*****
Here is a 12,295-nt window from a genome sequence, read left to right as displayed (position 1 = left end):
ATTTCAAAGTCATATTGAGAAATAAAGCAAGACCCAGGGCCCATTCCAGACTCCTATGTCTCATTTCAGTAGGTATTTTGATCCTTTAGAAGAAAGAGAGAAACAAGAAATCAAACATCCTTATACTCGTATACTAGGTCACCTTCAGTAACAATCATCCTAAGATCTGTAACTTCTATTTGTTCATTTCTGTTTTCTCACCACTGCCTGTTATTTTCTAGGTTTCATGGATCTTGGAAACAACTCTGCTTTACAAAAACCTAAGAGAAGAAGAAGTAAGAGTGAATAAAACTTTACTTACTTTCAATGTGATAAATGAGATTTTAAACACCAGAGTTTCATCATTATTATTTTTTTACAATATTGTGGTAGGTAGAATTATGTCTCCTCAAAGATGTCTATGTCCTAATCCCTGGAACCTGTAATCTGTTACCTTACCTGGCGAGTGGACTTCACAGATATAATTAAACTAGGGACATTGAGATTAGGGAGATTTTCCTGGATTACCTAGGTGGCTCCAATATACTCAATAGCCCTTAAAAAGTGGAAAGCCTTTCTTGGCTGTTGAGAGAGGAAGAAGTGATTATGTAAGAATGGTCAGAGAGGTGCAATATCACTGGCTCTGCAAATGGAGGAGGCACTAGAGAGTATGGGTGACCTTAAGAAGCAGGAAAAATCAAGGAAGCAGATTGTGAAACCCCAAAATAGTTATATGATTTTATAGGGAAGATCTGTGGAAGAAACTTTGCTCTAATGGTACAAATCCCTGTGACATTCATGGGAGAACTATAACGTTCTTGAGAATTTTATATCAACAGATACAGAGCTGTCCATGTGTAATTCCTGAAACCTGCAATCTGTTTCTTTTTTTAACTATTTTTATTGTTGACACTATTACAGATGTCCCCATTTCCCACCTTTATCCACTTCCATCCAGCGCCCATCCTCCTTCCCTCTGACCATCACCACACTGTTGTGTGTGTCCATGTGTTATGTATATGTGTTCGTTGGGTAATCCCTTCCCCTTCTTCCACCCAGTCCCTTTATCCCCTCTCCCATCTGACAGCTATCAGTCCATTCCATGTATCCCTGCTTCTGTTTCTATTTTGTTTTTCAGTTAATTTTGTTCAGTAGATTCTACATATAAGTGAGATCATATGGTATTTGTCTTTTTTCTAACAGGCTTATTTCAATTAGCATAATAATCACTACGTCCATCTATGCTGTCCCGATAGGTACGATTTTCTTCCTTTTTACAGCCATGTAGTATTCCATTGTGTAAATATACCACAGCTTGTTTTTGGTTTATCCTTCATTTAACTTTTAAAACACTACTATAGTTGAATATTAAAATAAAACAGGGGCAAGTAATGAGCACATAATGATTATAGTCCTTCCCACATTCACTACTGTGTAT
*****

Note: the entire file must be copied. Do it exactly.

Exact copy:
Here is a 12,295-nt window from a genome sequence, read left to right as displayed (position 1 = left end):
ATTTCAAAGTCATATTGAGAAATAAAGCAAGACCCAGGGCCCATTCCAGACTCCTATGTCTCATTTCAGTAGGTATTTTGATCCTTTAGAAGAAAGAGAGAAACAAGAAATCAAACATCCTTATACTCGTATACTAGGTCACCTTCAGTAACAATCATCCTAAGATCTGTAACTTCTATTTGTTCATTTCTGTTTTCTCACCACTGCCTGTTATTTTCTAGGTTTCATGGATCTTGGAAACAACTCTGCTTTACAAAAACCTAAGAGAAGAAGAAGTAAGAGTGAATAAAACTTTACTTACTTTCAATGTGATAAATGAGATTTTAAACACCAGAGTTTCATCATTATTATTTTTTTACAATATTGTGGTAGGTAGAATTATGTCTCCTCAAAGATGTCTATGTCCTAATCCCTGGAACCTGTAATCTGTTACCTTACCTGGCGAGTGGACTTCACAGATATAATTAAACTAGGGACATTGAGATTAGGGAGATTTTCCTGGATTACCTAGGTGGCTCCAATATACTCAATAGCCCTTAAAAAGTGGAAAGCCTTTCTTGGCTGTTGAGAGAGGAAGAAGTGATTATGTAAGAATGGTCAGAGAGGTGCAATATCACTGGCTCTGCAAATGGAGGAGGCACTAGAGAGTATGGGTGACCTTAAGAAGCAGGAAAAATCAAGGAAGCAGATTGTGAAACCCCAAAATAGTTATATGATTTTATAGGGAAGATCTGTGGAAGAAACTTTGCTCTAATGGTACAAATCCCTGTGACATTCATGGGAGAACTATAACGTTCTTGAGAATTTTATATCAACAGATACAGAGCTGTCCATGTGTAATTCCTGAAACCTGCAATCTGTTTCTTTTTTTAACTATTTTTATTGTTGACACTATTACAGATGTCCCCATTTCCCACCTTTATCCACTTCCATCCAGCGCCCATCCTCCTTCCCTCTGACCATCACCACACTGTTGTGTGTGTCCATGTGTTATGTATATGTGTTCGTTGGGTAATCCCTTCCCCTTCTTCCACCCAGTCCCTTTATCCCCTCTCCCATCTGACAGCTATCAGTCCATTCCATGTATCCCTGCTTCTGTTTCTATTTTGTTTTTCAGTTAATTTTGTTCAGTAGATTCTACATATAAGTGAGATCATATGGTATTTGTCTTTTTTCTAACAGGCTTATTTCAATTAGCATAATAATCACTACGTCCATCTATGCTGTCCCGATAGGTACGATTTTCTTCCTTTTTACAGCCATGTAGTATTCCATTGTGTAAATATACCACAGCTTGTTTTTGGTTTATCCTTCATTTAACTTTTAAAACACTACTATAGTTGAATATTAAAATAAAACAGGGGCAAGTAATGAGCACATAATGATTATAGTCCTTCCCACATTCACTACTGTGTAT